CAIRO – Members of Leeds Muslim community have joined their hands to offer the needy in their city a special day, offering hundreds of toys, gifts and food parcels in the annual day for charity.
“This year’s Sadaqa Day event was a huge success due to the partnership to Muslim organizations that brought it all together and we were humbled by the turnout of volunteers who joined us from other faith groups, making Sadaqa Day an incredible interfaith experience,” Aisha Rashid, coordinator of Leeds Muslim Youth Forum and the Sadaqa Day Leeds team, told Yorkshire Evening Post on Tuesday, March 22.
“We are confident that Sadaqa Day will be an annual event that will celebrate the numerous good works that are carried out by Muslims across Leeds”.
Rashid was speaking about charity events organized in Leeds on Sadaqa Day marked on March 21.
Sadaqa Day is a national initiative which was designed to help the needy, strengthen community relations and showcase shared values across the Christian, Jewish and Muslim faiths at Easter.
Helping the needy in the special day, more than 50 volunteers came together, collecting hundreds of toys, gifts and food items.
Donations were collected at Makkah mosque in Hyde Park and boxed up into food-parcel which will be delivered to poor and vulnerable families in conjunction with the ‘PAFRAS’ charity.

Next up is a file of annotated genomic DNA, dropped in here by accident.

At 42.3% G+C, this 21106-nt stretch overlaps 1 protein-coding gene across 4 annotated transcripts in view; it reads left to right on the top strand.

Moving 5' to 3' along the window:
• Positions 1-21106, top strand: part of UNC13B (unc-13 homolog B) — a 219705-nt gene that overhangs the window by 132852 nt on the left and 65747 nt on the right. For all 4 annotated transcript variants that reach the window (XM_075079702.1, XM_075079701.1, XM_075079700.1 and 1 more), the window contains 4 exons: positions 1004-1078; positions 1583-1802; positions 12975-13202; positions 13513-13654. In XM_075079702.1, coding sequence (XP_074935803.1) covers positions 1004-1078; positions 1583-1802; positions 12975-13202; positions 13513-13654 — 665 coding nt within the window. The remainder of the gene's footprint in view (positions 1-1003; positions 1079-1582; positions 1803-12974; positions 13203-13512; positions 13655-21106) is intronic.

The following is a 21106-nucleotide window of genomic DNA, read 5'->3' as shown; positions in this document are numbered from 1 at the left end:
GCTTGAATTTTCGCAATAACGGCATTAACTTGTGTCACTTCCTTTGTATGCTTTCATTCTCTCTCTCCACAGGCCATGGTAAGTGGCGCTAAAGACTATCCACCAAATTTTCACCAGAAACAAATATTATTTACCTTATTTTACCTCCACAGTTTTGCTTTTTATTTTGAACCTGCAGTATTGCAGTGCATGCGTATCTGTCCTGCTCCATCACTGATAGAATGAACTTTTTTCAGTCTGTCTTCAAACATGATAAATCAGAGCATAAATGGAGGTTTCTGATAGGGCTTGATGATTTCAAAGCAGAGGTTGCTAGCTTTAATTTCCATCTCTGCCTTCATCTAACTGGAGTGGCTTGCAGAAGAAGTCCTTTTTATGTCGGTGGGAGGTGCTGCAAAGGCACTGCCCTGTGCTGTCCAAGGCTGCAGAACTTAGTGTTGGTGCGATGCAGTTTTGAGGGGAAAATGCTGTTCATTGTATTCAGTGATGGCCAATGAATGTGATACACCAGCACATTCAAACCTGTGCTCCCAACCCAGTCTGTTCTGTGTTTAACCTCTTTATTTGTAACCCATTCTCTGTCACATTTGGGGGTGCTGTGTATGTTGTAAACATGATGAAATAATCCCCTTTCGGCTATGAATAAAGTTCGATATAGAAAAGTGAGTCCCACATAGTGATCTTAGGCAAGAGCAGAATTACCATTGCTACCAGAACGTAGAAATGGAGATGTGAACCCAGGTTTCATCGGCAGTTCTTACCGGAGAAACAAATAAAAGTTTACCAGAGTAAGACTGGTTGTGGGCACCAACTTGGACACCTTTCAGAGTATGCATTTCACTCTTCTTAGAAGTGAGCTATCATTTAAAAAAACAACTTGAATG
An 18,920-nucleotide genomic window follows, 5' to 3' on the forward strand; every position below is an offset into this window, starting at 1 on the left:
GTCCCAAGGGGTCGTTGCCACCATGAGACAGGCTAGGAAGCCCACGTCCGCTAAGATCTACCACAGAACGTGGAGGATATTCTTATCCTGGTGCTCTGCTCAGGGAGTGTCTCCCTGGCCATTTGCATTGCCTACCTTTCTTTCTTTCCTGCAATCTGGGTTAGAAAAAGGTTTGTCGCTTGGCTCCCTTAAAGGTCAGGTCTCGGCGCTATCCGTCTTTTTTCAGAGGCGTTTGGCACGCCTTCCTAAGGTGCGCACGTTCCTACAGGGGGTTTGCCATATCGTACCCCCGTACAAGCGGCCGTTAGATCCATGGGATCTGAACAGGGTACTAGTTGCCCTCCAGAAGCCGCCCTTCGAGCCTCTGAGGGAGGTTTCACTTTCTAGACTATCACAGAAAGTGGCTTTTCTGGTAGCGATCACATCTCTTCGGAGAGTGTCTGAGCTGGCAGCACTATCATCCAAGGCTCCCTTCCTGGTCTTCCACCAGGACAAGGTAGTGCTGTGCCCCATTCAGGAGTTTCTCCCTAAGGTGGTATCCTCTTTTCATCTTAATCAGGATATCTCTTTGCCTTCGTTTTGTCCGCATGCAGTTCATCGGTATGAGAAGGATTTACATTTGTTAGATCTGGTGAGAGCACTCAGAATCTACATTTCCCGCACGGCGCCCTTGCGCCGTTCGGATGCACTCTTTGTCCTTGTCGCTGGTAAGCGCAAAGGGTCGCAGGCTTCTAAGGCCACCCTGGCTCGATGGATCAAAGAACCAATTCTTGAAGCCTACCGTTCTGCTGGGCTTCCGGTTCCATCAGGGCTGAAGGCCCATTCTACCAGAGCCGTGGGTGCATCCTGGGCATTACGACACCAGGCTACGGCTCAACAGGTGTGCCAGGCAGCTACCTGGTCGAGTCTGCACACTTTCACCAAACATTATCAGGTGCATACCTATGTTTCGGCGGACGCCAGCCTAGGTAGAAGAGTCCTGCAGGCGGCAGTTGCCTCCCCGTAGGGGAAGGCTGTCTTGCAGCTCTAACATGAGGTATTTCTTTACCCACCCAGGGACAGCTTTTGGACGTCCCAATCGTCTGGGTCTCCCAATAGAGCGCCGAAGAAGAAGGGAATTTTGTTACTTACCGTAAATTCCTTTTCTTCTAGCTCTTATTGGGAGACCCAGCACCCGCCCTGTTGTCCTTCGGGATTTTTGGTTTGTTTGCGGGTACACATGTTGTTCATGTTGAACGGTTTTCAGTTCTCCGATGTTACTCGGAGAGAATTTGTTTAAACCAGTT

In addition, 100 new toys and cards made by youngsters were planned to be gifted to children in care in Leeds.
Groups marking the #SadaqaDayLeeds included, Makkah Masjid Mosque in Hyde Park, Leeds Grand Mosque, Abu Huraira Mosque, Leeds Muslim Youth Forum, Baab-ul-Ilm, Leeds Muslim Youth Group, Hamara Healthy Living Centre and the Leeds Give A Gift project.
In another part of the city, Muslim and Jewish interfaith groups teamed up with a Mosque to take part in the charity day.
During the day, Nisa-Nashim and Unity spent Sunday in Hujjat Mosque, in Wood Lane, Stanmore, to make 475 food parcels for 14 different hostels across North West London.
“My students were hugely enthusiastic and keen to participate in Sadaqa day. The hands on experience brought charity to life and moved it beyond putting money in a box or texting a donation based on a video they have seen,” Riyaz Dhalla, a teacher at the mosque’s Sunday school, told This Is Local London.
“The kids were all proud to be involved in an initiative that directly benefited the community within which they live and one that is directly accessible to them. They have all come up with great ideas to make Sadaqa day even bigger next year.”
The 450 children who took part wrote personal notes on each pact to bring home a message of “support, outreach and compassion”.
“This was a collective effort. Imagine what we could achieve if this a regular joint venture. United we worked, united we will remain,” Soraya Janmohamed the co-founder of Nisa-Nashim Harrow and organizer of the Sadaqa Day, said.
Britain is home to a sizable Muslim minority of nearly 2.7 million.
Last July, a survey by JustGiving charity website has found that Muslims top charity givers in the UK, compared with other faiths.